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Chronic conditions increase colorectal cancer risk

According to a recent report from the Blue Cross and Blue Shield Association (BCBSA) External Site, colorectal cancer — the third-leading cause of cancer death External Site in the United States — will be responsible for more than 53,000 deaths in 2020. Though colorectal cancer typically affects older adults, it can happen at any age.

Chronic conditions are linked to an increased risk for developing colorectal cancer — especially among millennials, one of the unhealthiest generations to date. With more than 75 percent of your workforce forecasted to be millennials by 2025, it’s more than likely your workforce will be affected — especially since most Americans aren’t receiving the recommended screenings.

It’s not all bad news, however: here’s how you can help reduce your employees’ risk of developing colorectal cancer.

What is colorectal cancer?

Colorectal cancer, also known as colon cancer, forms in the large intestine or rectum — starting as small, noncancerous clumps of cells called polyps. Because polyps are small and rarely produce noticeable symptoms, most people never know they’ve developed them unless they are found during a screening test External Site. Though the U.S. Preventive Services Taskforce doesn’t recommend this type of routine screening until age 50, the prevalence of colorectal cancer increases by 50 percent from 50 to 55 — meaning that delaying a screening could mean the difference between life or death.

Polyps don’t always cause symptoms after becoming cancerous, which is why many people with colorectal cancer don’t know they have it in the early stages of the disease External Site. When symptoms do develop, they may include:

  • Persistent change in bowel habits (i.e., stool consistency, diarrhea, or constipation)
  • Rectal bleeding or bloody stools
  • Frequent and persistent cramps, gas, or other abdominal pain
  • Unexplained weight loss
  • Weakness or fatigue

There are several risk factors for developing colorectal cancer. Some, like smoking, alcohol use, obesity, diet, and lifestyle, can be controlled. Others, like family history and age, cannot. If colorectal cancer does develop, there are several treatments to help control it, including surgery, radiation therapy and drug treatments, such as chemotherapy, targeted therapy and immunotherapy, according to the Mayo Clinic External Site.

Colorectal cancer and your millennial employees

By now, you’ve probably heard us talk about how unhealthy millennials are. One in three have a health condition affecting their quality of life, only 68 percent have a primary care provider (PCP), and their health begins to decline as early as age 27.

Now, double-digit increases in three risk factors — Chron’s disease and ulcerative colitis, diabetes, and diagnosed obesity — among this age group significantly increases the risk External Site of future colorectal cancer diagnoses.

Data from the Blue Cross Blue Shield (BCBS) Health Index External Site show that patients with Crohn’s and ulcerative colitis are at a nearly twofold increased risk for colorectal cancer, and patients with diabetes or diagnosed obesity are at a 1.7 and 1.3 times greater risk of getting colorectal cancer, respectively, compared to those without these conditions.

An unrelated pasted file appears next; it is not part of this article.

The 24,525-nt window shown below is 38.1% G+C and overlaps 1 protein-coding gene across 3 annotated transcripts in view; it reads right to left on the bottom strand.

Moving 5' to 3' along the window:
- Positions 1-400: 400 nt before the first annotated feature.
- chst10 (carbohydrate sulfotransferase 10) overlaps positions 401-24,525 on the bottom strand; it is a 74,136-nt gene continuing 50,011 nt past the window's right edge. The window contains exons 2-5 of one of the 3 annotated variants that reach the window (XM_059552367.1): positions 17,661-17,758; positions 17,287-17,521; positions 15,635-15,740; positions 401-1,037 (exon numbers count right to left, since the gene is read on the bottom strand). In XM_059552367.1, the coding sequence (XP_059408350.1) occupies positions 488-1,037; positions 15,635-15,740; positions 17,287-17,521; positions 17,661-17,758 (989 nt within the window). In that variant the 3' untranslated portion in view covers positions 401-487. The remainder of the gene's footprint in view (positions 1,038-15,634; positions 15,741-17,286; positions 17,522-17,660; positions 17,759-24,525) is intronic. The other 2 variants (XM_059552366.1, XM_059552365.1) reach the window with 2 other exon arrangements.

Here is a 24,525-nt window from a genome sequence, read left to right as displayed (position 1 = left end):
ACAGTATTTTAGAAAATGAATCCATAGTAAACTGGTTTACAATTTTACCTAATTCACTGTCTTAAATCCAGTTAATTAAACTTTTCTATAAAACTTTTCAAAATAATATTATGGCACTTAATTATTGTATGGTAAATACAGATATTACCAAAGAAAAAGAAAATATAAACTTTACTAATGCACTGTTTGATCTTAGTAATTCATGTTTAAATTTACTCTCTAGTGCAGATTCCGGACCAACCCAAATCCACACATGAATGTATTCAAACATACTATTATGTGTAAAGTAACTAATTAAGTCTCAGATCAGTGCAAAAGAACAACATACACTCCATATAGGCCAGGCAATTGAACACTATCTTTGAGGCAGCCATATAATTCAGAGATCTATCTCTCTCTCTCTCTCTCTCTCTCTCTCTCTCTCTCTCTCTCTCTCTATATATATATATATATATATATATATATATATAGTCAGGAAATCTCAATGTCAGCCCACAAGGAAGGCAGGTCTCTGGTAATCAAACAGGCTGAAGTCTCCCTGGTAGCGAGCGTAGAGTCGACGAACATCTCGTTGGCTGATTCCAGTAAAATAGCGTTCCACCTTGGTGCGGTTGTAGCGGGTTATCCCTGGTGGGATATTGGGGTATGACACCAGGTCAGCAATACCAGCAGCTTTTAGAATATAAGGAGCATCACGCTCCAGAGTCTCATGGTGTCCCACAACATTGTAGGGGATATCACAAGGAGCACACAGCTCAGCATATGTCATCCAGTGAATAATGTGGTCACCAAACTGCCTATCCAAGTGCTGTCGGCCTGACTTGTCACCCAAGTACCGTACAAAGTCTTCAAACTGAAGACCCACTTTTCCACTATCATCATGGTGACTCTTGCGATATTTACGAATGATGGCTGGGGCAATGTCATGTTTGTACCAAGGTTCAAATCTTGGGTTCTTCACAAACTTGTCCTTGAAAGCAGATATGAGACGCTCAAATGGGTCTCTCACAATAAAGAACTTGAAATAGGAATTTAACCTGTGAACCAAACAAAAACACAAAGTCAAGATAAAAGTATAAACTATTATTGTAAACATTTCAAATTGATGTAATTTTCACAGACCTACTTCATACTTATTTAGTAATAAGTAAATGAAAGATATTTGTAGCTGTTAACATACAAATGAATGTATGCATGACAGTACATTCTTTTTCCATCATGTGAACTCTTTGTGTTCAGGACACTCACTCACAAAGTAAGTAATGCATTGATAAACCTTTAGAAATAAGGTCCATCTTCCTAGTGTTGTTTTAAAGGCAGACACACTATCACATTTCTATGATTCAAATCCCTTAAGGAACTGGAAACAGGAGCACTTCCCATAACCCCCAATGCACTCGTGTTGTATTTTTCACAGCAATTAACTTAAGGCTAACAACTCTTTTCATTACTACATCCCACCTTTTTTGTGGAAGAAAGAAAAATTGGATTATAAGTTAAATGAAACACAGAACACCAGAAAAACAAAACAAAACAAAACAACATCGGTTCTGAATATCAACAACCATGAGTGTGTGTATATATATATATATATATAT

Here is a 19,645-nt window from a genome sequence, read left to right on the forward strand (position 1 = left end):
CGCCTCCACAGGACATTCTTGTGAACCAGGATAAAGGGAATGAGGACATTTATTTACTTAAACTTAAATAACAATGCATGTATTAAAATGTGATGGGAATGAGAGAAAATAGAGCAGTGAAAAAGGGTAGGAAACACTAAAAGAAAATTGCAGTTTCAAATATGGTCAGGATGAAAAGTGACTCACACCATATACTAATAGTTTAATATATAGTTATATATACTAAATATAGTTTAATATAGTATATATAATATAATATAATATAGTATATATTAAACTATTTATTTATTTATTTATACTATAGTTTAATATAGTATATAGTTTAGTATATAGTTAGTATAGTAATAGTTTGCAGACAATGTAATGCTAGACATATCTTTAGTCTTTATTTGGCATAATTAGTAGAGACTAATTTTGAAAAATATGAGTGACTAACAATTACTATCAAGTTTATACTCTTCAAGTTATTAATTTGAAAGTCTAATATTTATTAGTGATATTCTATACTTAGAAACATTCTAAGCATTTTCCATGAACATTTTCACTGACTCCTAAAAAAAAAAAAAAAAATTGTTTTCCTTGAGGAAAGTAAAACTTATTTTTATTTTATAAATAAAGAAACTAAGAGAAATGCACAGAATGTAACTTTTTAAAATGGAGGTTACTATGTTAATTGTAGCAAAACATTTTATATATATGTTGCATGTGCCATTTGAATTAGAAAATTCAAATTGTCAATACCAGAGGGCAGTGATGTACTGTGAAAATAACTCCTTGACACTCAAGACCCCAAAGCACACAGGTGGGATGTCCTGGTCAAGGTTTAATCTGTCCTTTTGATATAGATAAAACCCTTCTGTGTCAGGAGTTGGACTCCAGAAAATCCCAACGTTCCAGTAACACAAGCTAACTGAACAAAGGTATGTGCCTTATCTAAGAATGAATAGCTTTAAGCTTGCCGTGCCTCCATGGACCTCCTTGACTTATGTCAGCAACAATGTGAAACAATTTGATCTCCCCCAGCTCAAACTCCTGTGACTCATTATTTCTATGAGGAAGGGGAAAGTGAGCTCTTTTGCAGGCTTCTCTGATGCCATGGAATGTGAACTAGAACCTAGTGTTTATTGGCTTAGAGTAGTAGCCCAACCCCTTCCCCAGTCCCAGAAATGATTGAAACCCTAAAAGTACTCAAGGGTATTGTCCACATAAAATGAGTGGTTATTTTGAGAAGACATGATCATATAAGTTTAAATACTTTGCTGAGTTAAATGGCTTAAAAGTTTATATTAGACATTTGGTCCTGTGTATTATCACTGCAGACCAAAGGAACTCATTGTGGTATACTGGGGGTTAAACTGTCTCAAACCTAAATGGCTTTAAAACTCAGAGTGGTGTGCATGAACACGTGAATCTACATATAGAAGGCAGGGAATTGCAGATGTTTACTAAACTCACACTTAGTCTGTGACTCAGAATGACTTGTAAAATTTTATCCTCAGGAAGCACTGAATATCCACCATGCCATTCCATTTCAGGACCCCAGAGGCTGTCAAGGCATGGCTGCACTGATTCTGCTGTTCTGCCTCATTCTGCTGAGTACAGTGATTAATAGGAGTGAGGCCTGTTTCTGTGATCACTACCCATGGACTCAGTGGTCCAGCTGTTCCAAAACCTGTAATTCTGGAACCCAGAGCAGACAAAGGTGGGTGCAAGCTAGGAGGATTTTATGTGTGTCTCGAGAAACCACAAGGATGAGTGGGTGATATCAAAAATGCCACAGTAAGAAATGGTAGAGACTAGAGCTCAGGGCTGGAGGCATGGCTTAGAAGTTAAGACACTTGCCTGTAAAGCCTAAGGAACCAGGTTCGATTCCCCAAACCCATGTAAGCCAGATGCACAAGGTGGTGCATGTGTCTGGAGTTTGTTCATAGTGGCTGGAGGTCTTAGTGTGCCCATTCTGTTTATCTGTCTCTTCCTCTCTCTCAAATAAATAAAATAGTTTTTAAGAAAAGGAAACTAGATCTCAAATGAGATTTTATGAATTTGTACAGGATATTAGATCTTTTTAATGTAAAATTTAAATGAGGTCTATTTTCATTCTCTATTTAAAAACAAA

Despite this, only 31 percent of people under 50 with Chron’s or ulcerative colitis are getting screened. In general, this group avoids screenings because they don’t believe they’re at risk for colorectal cancer, their primary care provider hasn’t recommended it, and they don’t have enough time to be screened.

How employers can help

Whether you work for a small business that employs only a few people or a large corporation that employs thousands, there are several ways to help your employees when it comes to understanding and acting on their colorectal cancer risk.

  • Stress the importance of prevention.

    Communicate the importance of getting screened with your employees — even if they feel fine. Even if your employees don’t have any risk factors, they may have family members or friends who do. There are several tests External Site External Site in addition to the standard colonoscopy that can be used to detect polyps or colorectal cancer. To encourage screenings, you could create an incentive program for eligible employees.

  • Encourage open communication with a PCP.

    A whopping 37 percent of millennials don’t have consistent access to preventive care, compared to just 9 percent of Gen X. Finding a PCP will help your employees build a strong, provider-patient relationship that will benefit them in the long run — especially if they feel uncomfortable bringing up topics they might find awkward. Plus, PCPs can work with your employees to identify the appropriate timing and frequency of screening to reduce the risk of colorectal cancer. To help them choose a PCP, share this free downloadable guide PDF File with your employees.

Questions? Contact your authorized Wellmark account representative, or email us at Send Email.